Identifying the cross as the starting point of theological exploration was something I had never before been encouraged to consider. As I had only ever encountered the Story of God from a chronological perspective, I had come to understand the cross as the continuation of the violent, warrior God motif of the Hebrew Scriptures. My Christian upbringing had led me to understand the cross not as a place of peace but as a tool of torture, wielded by a wrath-filled God, and focused exclusively on my sin.
Imagine, therefore, the moment when my odyssey took me through the Gospels to Colossians 1:18-19 and face-to-face with a cross that declares the extravagance of God’s restorative wingspan. It was there that I realized that not only did the cross redeem the human soul, but it also heals broken identities, renews creation, mends divided relationships, renovates and replaces unjust systems, and repairs international conflicts.
Peace, then, as defined by the cross, is the restoration of all things. It is the holistic repair of severed relationships. It is the mending of the jagged divides that keep us from relationship with one another. According to Colossians 1, the implications of the cross were comprehensive and conclusive: God had waged a decisive peace in Jesus and it had worked. That meant that God is the Great Peacemaker and restoration is the mission of God.
Accompanying the emergence of shalom’s elusive definition was a more expansive understanding of who God is, whom God is for, and what God had accomplished in the life, death, and resurrection of Jesus. I had discovered a God who sees the humanity, dignity, and divine image in every human being. Here is a God who sees our pain and our plight and, instead of remaining distant or walking away, chooses to immerse into the radical center of it. Here is a God who, from within the complexities of our conflicts, contends for our flourishing in costly, creative ways. Ours is a God who stops at nothing to see restoration spring to life.
While all of that is both true and exciting, we’re left with a new set of questions. If God’s peace was so decisive, then why do we yet live in a world divided by pain, misunderstanding, fear, hatred, and conflict? Why does violence seem to rule the day? If holistic peace was accomplished on the cross, then why is the earth still groaning under famine that prematurely extinguishes human lives? Why are our neighborhoods still saturated with violence-fleeing refugees and why are our prisons still disproportionately filled with people of color?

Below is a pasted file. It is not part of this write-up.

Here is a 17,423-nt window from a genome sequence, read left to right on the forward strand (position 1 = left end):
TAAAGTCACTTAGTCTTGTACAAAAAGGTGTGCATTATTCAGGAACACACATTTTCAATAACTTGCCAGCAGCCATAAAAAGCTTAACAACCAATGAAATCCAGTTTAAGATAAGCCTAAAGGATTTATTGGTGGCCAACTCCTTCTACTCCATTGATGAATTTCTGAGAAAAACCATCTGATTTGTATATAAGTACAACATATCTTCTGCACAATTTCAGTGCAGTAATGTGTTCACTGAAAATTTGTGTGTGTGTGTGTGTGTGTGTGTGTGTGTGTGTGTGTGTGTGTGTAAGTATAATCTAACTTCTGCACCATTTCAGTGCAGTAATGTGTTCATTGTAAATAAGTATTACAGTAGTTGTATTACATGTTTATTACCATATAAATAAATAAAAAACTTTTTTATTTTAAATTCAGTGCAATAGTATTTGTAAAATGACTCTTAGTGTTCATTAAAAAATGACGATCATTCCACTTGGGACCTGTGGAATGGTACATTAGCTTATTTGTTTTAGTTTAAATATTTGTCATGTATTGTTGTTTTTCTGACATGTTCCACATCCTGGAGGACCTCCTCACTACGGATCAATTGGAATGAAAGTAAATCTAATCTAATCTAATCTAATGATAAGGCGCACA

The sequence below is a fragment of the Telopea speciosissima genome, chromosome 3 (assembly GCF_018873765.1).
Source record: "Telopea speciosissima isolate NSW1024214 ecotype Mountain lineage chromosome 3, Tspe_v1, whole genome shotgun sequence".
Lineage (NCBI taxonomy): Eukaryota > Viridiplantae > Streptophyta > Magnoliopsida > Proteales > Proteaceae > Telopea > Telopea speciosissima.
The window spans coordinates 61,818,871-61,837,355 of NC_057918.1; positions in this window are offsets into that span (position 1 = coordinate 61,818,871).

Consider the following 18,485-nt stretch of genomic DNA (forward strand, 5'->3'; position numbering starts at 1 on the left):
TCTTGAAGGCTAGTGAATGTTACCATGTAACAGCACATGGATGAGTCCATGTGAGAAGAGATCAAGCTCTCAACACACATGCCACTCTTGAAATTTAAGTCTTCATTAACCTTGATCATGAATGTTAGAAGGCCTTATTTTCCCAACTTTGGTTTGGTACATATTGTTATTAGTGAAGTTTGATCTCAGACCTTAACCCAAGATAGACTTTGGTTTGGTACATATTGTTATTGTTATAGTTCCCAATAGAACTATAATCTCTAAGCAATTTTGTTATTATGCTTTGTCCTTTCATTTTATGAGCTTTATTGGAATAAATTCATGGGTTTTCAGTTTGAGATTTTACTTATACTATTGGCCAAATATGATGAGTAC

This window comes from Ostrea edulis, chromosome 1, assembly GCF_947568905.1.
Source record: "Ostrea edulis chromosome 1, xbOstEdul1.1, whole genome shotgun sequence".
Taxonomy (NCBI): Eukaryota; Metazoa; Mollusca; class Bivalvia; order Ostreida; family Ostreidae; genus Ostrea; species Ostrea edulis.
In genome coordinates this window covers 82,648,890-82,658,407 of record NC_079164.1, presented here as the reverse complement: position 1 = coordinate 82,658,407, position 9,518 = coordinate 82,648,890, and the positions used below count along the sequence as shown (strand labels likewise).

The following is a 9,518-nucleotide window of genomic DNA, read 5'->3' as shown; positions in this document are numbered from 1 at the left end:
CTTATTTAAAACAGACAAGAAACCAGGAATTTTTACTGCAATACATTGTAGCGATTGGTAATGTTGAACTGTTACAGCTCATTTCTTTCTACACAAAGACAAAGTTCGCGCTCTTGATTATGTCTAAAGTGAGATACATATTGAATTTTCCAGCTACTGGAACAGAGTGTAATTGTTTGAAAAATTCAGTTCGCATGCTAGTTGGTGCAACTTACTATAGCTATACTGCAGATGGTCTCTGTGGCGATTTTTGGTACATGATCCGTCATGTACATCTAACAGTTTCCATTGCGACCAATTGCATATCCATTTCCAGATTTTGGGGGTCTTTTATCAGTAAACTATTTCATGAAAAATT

Turns out, the unveiling of shalom’s definition was not the finish line…it was simply a new beginning.
The very next destination along the way was 2 Corinthians 5:18-20 where Paul, reflecting on what the cross and empty tomb had accomplished, identifies us as the reconciled beloved who are commissioned as beloved reconcilers. While God’s peace was decisively waged in Jesus, God’s peace becomes real in the world when we embrace our vocation as Everyday Peacemakers.
As we become women and men who, like God, learn to see the humanity, dignity, and image of God in every human being, immerse into the world’s divides intent upon listening long, and contend for others’ flourishing in collaborative, costly, creative ways, we actively join God in ushering in the restored world that God is making. Our physical presence and practice in sync with the Spirit of the Resurrected One causes us to become the ongoing embodiment of God’s restorative mission here and now.
Joining God as makers of peace is the very best expression of our faith.
Click HERE to read Part 3.
This is part 2 of 4 of an article that was modified from my book, Mending the Divides: Creative Love in a Conflicted World and recently published in Fuller Magazine. Check out this short VIDEO to learn more about Mending the Divides.